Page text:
I know that they are the writers of Nagi no Asukara, just that I wanted to know more about that exactly. A group being named after a "project" sounded curious to me. Can someone tell me more about these authors? (or author)

  • It's just a name that a group of writers came up with for themselves, nothing more. They thought it would sound interesting and look where it got them − people are asking questions :)
    – Hakase
    Jul 6, 2014 at 6:50
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    twitter.com/shiracombo/status/457529612528922624 and twitter.com/nanoexpTS2/status/457509532113973248 says that 118 is the sum of the strokes (?) of the staffs in the planning stage, and it is coincidentally the telephone number for Coast Guard. Unfortunately, I don't know who are the staffs in question, so I cannot confirm these 2 tweets.
    – nhahtdh
    Jul 6, 2014 at 8:00
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    @nhahtdh Shinohara Toshiya (director, 44 strokes) + Okada Mari (series composition, 38 strokes) gives us 82 strokes, so if we happen across one or more relevant people that sum to 36 strokes, that might do the trick.
    – senshin
    Jul 7, 2014 at 2:05

1 Answer 1


The meaning of "Project-118" is the sum of the name of the staffs in the planning stage converted to numbers.

It was explained in the "Nagi no Asukara" Special Staff Talk Show (凪のあすから 汐鹿生大宴会 ―「凪のあすから」スペシャルスタッフトークショー) on April 19, 2014. Some tweets from it:

澤村・スク水・英梨々 @nanoexpTS2

Project118の意味。辻さん 凪のあすからの企画段階のメンバーの名前を数字に変換して足したら118だった。検索してみたら、海上保安庁の番号だった。[...]

The meaning of Project118. Tsuji (ed. the Animation Producer) said that if the name of the staffs in the planning stage of Nagi no Asukara is converted to numbers and then summed, the total is 118. Searching about it, it is the number of Japan Coast Guard. [...]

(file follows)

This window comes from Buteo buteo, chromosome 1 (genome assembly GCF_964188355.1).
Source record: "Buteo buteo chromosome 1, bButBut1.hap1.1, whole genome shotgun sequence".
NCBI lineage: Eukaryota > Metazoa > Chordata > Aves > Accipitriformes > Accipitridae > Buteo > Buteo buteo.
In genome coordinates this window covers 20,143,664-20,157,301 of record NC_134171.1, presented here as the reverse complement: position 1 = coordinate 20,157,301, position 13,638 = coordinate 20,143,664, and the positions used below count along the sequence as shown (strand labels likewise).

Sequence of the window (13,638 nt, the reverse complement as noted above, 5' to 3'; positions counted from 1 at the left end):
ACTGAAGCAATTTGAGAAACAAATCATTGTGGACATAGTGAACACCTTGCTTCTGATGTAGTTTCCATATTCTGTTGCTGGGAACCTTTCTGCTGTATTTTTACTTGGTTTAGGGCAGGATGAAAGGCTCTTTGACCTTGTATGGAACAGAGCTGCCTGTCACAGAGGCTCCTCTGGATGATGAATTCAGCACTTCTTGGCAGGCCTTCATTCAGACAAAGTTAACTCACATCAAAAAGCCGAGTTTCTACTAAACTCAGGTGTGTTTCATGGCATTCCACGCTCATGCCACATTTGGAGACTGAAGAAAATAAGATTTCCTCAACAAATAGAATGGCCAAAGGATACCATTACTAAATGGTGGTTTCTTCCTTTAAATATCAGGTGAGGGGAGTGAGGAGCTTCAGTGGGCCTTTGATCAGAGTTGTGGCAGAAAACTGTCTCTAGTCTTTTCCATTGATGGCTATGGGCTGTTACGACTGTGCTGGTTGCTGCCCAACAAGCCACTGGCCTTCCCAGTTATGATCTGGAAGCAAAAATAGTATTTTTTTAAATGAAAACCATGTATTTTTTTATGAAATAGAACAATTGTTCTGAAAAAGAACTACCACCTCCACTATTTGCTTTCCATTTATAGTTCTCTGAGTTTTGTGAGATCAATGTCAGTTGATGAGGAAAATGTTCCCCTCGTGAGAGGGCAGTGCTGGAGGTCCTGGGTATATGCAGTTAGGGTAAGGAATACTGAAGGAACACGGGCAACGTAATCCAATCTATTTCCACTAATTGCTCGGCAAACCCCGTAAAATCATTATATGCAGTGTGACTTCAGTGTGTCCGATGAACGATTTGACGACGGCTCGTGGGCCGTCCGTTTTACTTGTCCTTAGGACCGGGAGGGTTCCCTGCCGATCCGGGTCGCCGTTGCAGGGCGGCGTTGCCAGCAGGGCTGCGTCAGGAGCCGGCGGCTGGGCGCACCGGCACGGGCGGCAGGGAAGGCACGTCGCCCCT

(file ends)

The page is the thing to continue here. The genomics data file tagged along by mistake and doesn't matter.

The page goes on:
しらこ @srcsn

Project-118の118の意味は、製作決定当初のスタッフさんの名前をあてたものを足して118になったとか。[...] …ちなみに118は海上保安なんたらの番号らしく、海という共通点が偶然にも。

The meaning of 118 in Project-118 is, when the name of the staffs at the beginning of production decision is "matched"(?), the sum is 118. [...] ... By the way, looks like 118 is the number of Japan Coast Guard something, having "sea" as a common point is a coincidence.

(emphasis mine, archived from togetter (Japanese))

However, they didn't explain further about the conversion and who the staffs are.

It might be possible as nhahtdh's comment to calculate the kanji strokes of the name (example: 辻充仁 is 5 + 6+4=15), but it's also possible to use goroawase (example: 辻充仁, Mitsuhito Tsuji is 3+2+1+10 + 2+10 = 28 [or any other possible combinations]). But at this point, both are only speculation though.

  • That said, if someone is successful in solving this puzzle with sufficient details, feel very free to post it as an answer...
    – Aki Tanaka
    Sep 6, 2019 at 3:00

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